Exploiting genotyping, DNA sequencing, imputation and trans-ancestral mapping, we used Bayesian and frequentist approaches to model the IRF5-TNPO3 locus association, now implicated in two immunotherapies and seven autoimmune diseases. Specifically, in systemic lupus erythematosus (SLE), we resolved separate associations in the IRF5 promoter (all ancestries) and with an extended European haplotype. We captured 3230 IRF5-TNPO3 high-quality, common variants across 5 ethnicities in 8395 SLE cases and 7367 controls. The genetic effect from the IRF5 promoter can be explained by any one of four variants in 5.7 kb (P-valuemeta = 6 × 10(-49); OR = 1.38-1.97). The second genetic effect spanned an 85.5-kb, 24-variant haplotype that included the genes IRF5 and TNPO3 (P-valuesEU = 10(-27)-10(-32), OR = 1.7-1.81). Many variants at the IRF5 locus with previously assigned biological function are not members of either final credible set of potential causal variants identified herein. In addition to the known biologically functional variants, we demonstrated that the risk allele of rs4728142, a variant in the promoter among the lowest frequentist probability and highest Bayesian posterior probability, was correlated with IRF5 expression and differentially binds the transcription factor ZBTB3. Our analytical strategy provides a novel framework for future studies aimed at dissecting etiological genetic effects. Finally, both SLE elements of the statistical model appear to operate in Sjögren's syndrome and systemic sclerosis whereas only the IRF5-TNPO3 gene-spanning haplotype is associated with primary biliary cirrhosis, demonstrating the nuance of similarity and difference in autoimmune disease risk mechanisms at IRF5-TNPO3.
Sjögrens syndrome is a common autoimmune disease (affecting ?0.7% of European Americans) that typically presents as keratoconjunctivitis sicca and xerostomia. Here we report results of a large-scale association study of Sjögrens syndrome. In addition to strong association within the human leukocyte antigen (HLA) region at 6p21 (Pmeta = 7.65 × 10(-114)), we establish associations with IRF5-TNPO3 (Pmeta = 2.73 × 10(-19)), STAT4 (Pmeta = 6.80 × 10(-15)), IL12A (Pmeta = 1.17 × 10(-10)), FAM167A-BLK (Pmeta = 4.97 × 10(-10)), DDX6-CXCR5 (Pmeta = 1.10 × 10(-8)) and TNIP1 (Pmeta = 3.30 × 10(-8)). We also observed suggestive associations (Pmeta < 5 × 10(-5)) with variants in 29 other regions, including TNFAIP3, PTTG1, PRDM1, DGKQ, FCGR2A, IRAK1BP1, ITSN2 and PHIP, among others. These results highlight the importance of genes that are involved in both innate and adaptive immunity in Sjögrens syndrome.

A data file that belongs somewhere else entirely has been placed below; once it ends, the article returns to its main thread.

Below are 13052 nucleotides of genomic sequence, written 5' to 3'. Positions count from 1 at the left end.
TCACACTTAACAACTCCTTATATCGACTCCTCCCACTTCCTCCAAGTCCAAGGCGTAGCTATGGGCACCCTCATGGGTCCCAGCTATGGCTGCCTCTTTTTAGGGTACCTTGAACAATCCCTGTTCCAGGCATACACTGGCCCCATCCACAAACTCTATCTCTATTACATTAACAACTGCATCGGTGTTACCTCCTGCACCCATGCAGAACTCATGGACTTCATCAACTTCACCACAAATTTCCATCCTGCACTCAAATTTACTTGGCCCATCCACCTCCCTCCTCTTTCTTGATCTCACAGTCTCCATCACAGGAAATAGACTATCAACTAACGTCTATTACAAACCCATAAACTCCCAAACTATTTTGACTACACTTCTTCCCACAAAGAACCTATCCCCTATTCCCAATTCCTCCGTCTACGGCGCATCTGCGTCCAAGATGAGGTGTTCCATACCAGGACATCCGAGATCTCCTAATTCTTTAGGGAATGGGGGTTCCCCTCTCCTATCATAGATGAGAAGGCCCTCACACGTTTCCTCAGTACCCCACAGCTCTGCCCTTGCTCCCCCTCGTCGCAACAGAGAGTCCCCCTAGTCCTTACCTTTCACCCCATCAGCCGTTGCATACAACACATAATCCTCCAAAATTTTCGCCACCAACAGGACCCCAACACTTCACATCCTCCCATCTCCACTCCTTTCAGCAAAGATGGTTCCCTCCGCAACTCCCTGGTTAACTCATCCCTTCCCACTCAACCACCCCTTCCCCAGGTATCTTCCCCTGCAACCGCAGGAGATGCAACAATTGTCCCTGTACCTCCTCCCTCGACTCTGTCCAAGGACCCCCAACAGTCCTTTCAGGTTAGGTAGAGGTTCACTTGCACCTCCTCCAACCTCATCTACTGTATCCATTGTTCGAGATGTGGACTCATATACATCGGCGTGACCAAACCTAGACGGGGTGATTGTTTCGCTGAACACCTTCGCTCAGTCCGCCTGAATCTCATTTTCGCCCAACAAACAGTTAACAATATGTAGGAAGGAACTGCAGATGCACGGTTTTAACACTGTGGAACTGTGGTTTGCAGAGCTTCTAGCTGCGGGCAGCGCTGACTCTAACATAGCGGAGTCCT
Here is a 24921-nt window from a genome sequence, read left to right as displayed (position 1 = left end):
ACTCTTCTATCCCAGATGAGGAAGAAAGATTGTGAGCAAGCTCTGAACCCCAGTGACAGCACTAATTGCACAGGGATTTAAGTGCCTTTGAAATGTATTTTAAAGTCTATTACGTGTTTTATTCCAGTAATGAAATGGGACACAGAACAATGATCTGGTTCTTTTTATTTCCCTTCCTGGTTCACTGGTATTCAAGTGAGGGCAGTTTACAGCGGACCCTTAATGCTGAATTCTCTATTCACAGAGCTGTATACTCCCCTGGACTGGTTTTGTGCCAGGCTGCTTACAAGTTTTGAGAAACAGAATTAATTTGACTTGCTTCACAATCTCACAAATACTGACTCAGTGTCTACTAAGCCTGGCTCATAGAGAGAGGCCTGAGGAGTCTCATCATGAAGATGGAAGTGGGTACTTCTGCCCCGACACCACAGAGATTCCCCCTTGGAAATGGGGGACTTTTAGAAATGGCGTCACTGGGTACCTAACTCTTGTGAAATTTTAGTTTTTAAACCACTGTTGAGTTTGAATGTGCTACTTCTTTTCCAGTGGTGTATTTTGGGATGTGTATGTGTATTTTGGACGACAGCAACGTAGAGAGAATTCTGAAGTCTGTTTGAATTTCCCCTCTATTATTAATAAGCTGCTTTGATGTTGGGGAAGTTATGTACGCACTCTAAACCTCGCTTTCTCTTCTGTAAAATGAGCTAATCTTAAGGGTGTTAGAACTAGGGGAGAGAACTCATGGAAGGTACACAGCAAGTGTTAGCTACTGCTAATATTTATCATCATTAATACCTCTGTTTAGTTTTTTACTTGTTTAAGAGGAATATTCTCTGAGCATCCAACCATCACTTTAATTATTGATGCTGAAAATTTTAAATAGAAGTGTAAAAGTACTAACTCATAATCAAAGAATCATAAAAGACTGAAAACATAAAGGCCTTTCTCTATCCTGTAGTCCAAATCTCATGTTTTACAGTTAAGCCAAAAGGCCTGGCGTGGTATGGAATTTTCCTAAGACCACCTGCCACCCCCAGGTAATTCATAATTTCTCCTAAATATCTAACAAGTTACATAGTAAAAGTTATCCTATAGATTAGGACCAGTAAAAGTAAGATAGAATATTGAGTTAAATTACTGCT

Kruppel-like transcription factor 5 (Klf5) was detected in the developing and mature murine bladder urothelium. Herein we report a critical role of KLF5 in the formation and terminal differentiation of the urothelium. The Shh(GfpCre) transgene was used to delete the Klf5(floxed) alleles from bladder epithelial cells causing prenatal hydronephrosis, hydroureter, and vesicoureteric reflux. The bladder urothelium failed to stratify and did not express terminal differentiation markers characteristic of basal, intermediate, and umbrella cells including keratins 20, 14, and 5, and the uroplakins. The effects of Klf5 deletion were unique to the developing bladder epithelium since maturation of the epithelium comprising the bladder neck and urethra was unaffected by the lack of KLF5. mRNA analysis identified reductions in Ppar?, Grhl3, Elf3, and Ovol1expression in Klf5 deficient fetal bladders supporting their participation in a transcriptional network regulating bladder urothelial differentiation. KLF5 regulated expression of the mGrhl3 promoter in transient transfection assays. The absence of urothelial Klf5 altered epithelial-mesenchymal signaling leading to the formation of an ectopic alpha smooth muscle actin positive layer of cells subjacent to the epithelium and a thinner detrusor muscle that was not attributable to disruption of SHH signaling, a known mediator of detrusor morphogenesis. Deletion of Klf5 from the developing bladder urothelium blocked epithelial cell differentiation, impaired bladder morphogenesis and function causing hydroureter and hydronephrosis at birth.